Yes, with another friend who works the "theloudestcritic" blog on tumblr. Thanks again for answering our inquiry! We're looking forward to more posts from your blog and with any luck, we'll be successful with our transfer endeavors as well.
Since we have the opportunity to pick your brain (and any other prospective/current transfer students) — Is there anything about the transfer process that you found difficult or confusing? Or anything that could have made the transfer application process easier? Any advice you would give to prospective transfer students?
Hello! A friend and I are doing research on opportunities open to UC transfer students coming from community colleges. We try to post some of our findings on tumblr for others to view as well. I wanted to inquire if there are research opportunities regarding the social sciences (e.g. psychology, sociology, economics, etc) available to transfer undergraduates students. Thank you!
There are definitely research opportunities in social science fields, even if you’re not a student at UC (yet). You can search the summer research opportunities website by campus. Berkeley, for example, allows you to search for research opportunities for non-Berkeley students.
We also recommend looking for a psychology/sociology/economics professor who is doing research you find interesting — and then just try reaching out to them with an email asking for advice. They may know of some research opportunities or may just have some general advice.
2) It’s not too late to find a research opportunity (whether you’re about to graduate or already finished):
Some campuses offer structured research programs during the academic year in addition to summer programs. Most UC’s have an undergraduate research office/center, so you can try checking in with them about different opportunities.
Also investigate informal ways to gain research experience. You may be able to work on research projects under the guidance of a faculty member, even if the professor is not an official research program mentor. Ask professors at your home campus and other institutions if they have space in their labs or if you can help them conduct research for a book or other project. If that’s not possible, some may be willing to supervise an independent research project.
Let’s suppose that you’re about to graduate from college. Naturally, you’re excited about buying a license plate frame for your car to express your pride in your alma mater.
But don’t rush into buying any license plate frame; make sure that you don’t embarrass your school by purchasing the wrong one!
Before you grab the coolest looking “Alumni - (Name of School)" license plate frame, ask yourself the all-important question: Am I an “alumnus,” “alumni,” “alumna,” or “alumnae”? (Many people have never even heard of the last two; therefore, very few companies even make such license plate frames. We happened to find one such plate in the wild.)
You might have read all this and asked, "Who the [grawlix] cares?”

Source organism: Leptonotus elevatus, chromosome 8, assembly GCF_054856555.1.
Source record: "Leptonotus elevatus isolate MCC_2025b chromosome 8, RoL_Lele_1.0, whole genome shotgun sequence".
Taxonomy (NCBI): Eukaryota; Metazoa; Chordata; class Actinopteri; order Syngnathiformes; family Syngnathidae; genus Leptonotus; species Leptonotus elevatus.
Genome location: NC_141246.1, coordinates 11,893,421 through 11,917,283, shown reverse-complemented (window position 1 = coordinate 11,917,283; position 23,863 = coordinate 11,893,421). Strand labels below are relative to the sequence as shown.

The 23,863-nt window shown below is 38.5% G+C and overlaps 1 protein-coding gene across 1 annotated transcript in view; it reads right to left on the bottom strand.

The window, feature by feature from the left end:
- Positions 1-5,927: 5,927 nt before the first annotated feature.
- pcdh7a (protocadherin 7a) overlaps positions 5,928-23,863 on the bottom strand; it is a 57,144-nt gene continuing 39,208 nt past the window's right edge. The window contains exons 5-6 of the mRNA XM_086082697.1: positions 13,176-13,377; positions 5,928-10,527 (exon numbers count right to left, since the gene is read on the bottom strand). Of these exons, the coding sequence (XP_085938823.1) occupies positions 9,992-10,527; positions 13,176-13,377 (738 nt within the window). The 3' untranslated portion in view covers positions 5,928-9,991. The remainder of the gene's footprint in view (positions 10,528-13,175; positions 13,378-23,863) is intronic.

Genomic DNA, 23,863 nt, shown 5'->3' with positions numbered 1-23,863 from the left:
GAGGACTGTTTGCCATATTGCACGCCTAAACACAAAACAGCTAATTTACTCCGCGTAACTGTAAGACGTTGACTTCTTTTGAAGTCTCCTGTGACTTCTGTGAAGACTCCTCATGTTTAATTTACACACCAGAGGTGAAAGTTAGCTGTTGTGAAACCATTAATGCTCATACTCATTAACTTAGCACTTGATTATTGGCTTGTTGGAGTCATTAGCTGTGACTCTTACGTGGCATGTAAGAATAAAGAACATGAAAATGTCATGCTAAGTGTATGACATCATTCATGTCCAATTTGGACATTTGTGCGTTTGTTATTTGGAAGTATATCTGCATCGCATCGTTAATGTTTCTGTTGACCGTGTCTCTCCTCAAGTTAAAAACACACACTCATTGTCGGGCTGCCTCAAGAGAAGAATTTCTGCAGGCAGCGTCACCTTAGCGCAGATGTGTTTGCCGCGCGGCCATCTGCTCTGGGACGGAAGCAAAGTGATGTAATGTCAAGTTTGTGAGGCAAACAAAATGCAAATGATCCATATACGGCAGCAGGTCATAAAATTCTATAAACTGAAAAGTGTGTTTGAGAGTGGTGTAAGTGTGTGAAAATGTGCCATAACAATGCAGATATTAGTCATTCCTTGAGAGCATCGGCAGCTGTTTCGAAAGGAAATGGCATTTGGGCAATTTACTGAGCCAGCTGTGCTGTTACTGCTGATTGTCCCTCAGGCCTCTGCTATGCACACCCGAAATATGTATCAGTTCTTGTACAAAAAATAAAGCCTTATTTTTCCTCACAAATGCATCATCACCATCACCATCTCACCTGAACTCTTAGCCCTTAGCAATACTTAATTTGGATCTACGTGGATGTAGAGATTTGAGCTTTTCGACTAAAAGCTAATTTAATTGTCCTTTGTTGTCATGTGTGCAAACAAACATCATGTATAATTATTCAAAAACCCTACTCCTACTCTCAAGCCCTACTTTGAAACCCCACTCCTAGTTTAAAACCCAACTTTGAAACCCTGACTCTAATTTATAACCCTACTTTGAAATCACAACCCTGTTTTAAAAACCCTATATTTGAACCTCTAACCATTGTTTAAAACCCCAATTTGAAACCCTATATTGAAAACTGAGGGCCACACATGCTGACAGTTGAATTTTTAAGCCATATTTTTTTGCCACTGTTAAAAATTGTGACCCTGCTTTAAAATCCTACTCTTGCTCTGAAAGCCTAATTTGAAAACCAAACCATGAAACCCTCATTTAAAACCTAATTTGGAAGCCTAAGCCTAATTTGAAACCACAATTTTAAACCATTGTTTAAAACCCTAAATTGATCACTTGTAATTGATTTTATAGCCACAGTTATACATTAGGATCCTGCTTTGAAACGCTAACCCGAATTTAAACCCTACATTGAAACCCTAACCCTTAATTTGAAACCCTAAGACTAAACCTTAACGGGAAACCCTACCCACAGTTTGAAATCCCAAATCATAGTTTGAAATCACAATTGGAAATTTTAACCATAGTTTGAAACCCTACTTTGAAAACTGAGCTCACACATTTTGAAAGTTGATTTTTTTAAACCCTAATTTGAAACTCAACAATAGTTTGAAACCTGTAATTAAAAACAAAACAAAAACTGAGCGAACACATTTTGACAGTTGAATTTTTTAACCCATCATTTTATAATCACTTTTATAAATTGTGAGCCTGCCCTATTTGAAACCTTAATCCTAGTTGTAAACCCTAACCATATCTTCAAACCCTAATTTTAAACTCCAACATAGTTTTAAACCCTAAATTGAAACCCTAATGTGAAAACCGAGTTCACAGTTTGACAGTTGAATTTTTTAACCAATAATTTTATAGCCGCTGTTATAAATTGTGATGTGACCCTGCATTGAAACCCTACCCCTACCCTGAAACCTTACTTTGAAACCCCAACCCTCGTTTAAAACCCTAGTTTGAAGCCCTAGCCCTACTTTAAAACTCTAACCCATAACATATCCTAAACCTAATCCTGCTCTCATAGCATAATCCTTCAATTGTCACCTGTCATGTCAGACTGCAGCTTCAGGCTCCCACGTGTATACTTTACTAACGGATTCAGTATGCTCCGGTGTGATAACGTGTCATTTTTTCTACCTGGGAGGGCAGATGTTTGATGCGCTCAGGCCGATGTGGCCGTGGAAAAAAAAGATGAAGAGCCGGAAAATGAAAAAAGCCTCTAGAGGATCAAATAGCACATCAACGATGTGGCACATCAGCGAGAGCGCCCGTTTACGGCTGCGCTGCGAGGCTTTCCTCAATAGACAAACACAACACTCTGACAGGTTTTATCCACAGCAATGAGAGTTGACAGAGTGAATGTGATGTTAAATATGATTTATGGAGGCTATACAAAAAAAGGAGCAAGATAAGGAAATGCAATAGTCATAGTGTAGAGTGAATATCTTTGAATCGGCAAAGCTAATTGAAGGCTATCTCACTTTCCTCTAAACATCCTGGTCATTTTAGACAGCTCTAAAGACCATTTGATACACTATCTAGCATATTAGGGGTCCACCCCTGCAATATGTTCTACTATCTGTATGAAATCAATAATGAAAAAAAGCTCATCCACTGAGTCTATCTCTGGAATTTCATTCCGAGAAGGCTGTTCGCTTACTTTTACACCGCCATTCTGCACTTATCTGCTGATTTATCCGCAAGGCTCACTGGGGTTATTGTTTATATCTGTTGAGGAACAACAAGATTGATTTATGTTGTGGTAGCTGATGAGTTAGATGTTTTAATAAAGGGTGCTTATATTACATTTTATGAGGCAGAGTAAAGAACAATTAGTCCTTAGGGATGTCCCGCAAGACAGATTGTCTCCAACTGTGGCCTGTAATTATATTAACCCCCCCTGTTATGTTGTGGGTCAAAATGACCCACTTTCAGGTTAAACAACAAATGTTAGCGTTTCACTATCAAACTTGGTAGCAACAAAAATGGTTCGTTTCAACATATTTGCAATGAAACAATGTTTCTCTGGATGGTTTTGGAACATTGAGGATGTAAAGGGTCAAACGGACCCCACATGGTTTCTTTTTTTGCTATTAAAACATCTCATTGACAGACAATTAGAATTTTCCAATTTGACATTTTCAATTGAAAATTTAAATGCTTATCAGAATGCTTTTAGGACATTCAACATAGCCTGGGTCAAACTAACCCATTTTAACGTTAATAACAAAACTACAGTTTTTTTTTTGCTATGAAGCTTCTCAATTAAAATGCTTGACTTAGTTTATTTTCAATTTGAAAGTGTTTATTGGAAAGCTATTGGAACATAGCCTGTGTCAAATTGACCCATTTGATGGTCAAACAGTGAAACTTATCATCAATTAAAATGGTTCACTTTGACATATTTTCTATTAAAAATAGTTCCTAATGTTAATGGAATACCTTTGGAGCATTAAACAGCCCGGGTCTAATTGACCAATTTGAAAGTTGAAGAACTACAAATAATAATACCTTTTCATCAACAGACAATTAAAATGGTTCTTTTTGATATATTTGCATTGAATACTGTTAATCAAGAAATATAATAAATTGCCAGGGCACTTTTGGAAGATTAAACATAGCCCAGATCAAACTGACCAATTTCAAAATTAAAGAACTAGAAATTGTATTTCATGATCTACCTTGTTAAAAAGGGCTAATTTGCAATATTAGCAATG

YOU should, my friend. It all begins with YOU.
P.S. The abbreviation “alum" works in place of "alumnus" and "alumna," and "alums" works in place of "alumnae" and "alumni."
Hello! I am a student at a community college. I missed several days in high school and, due to absolute boredom, did not do much work. I made excellent exam grades, but my GPA was low due to the deduction from absences. At my school, I am carrying a 4.0 GPA, but I'm still extremely bored. I ask questions that my professors cannot answer. I was wondering how someone in my position could go about doing my own research, so that I may establish a portfolio for universities. Any advice? Thanks!
Hey! That’s a really good question. Getting research experience while you’re in school is super helpful — whether you’re looking for a job or continuing on with your education.
Many universities have summer research programs that you can apply to (even if you’re not a student there) and it’s a nice way to get structured, hands-on experience in research. These programs can be pretty competitive, so try applying to a few different schools and programs. You can search through the summer research opportunities offered throughout the University of California — which includes research programs in STEM fields as well as in the social sciences and humanities.
Another way to go about it would be to find someone at a school/university nearby who is doing research that you are interested in — and then just send them an email asking for advice. They may be able to offer you more specific guidance in your field of interest or have research projects that you could potentially work on.
Do any researchers out there have other thoughts or advice?
“We need to see change, and we need to be able to imagine the change before we can start making it and that is part of what science fiction and fantasy do. Science fiction and fantasy say, ‘but there’s more. What else can we imagine?’”—Nalo Hopkinson on the power of Sci Fi and Fantasy stories
“People want technology to do more and more things for them. They increasingly want to spend time in mediated realities, yet they also yearn for unmediated experiences that are more real, more direct, more true, more honest.”—UCLA’s Eddo Stern discussing the tensions of video game aesthetics.